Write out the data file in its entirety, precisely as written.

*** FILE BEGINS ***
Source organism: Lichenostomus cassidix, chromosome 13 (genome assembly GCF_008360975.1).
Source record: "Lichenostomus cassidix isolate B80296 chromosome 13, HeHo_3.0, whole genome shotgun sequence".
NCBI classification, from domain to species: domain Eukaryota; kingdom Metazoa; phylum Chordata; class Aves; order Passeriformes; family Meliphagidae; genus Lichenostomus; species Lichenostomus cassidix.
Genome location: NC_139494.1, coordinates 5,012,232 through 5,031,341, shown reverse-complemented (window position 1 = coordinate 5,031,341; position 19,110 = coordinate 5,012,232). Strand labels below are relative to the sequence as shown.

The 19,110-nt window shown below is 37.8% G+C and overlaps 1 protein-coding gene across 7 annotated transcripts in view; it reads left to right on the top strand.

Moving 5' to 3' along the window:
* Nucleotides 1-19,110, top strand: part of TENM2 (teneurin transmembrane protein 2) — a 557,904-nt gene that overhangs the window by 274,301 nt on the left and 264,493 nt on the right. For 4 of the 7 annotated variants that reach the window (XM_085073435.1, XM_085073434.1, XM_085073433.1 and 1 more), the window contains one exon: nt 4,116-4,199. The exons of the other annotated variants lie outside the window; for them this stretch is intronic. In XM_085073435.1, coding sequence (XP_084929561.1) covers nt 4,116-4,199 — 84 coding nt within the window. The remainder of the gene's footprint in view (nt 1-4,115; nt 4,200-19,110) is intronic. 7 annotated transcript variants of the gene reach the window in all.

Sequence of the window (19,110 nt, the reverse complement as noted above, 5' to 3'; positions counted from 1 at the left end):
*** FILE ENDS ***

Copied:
Source organism: Lichenostomus cassidix, chromosome 13 (genome assembly GCF_008360975.1).
Source record: "Lichenostomus cassidix isolate B80296 chromosome 13, HeHo_3.0, whole genome shotgun sequence".
NCBI classification, from domain to species: domain Eukaryota; kingdom Metazoa; phylum Chordata; class Aves; order Passeriformes; family Meliphagidae; genus Lichenostomus; species Lichenostomus cassidix.
Genome location: NC_139494.1, coordinates 5,012,232 through 5,031,341, shown reverse-complemented (window position 1 = coordinate 5,031,341; position 19,110 = coordinate 5,012,232). Strand labels below are relative to the sequence as shown.

The 19,110-nt window shown below is 37.8% G+C and overlaps 1 protein-coding gene across 7 annotated transcripts in view; it reads left to right on the top strand.

Moving 5' to 3' along the window:
* Nucleotides 1-19,110, top strand: part of TENM2 (teneurin transmembrane protein 2) — a 557,904-nt gene that overhangs the window by 274,301 nt on the left and 264,493 nt on the right. For 4 of the 7 annotated variants that reach the window (XM_085073435.1, XM_085073434.1, XM_085073433.1 and 1 more), the window contains one exon: nt 4,116-4,199. The exons of the other annotated variants lie outside the window; for them this stretch is intronic. In XM_085073435.1, coding sequence (XP_084929561.1) covers nt 4,116-4,199 — 84 coding nt within the window. The remainder of the gene's footprint in view (nt 1-4,115; nt 4,200-19,110) is intronic. 7 annotated transcript variants of the gene reach the window in all.

Sequence of the window (19,110 nt, the reverse complement as noted above, 5' to 3'; positions counted from 1 at the left end):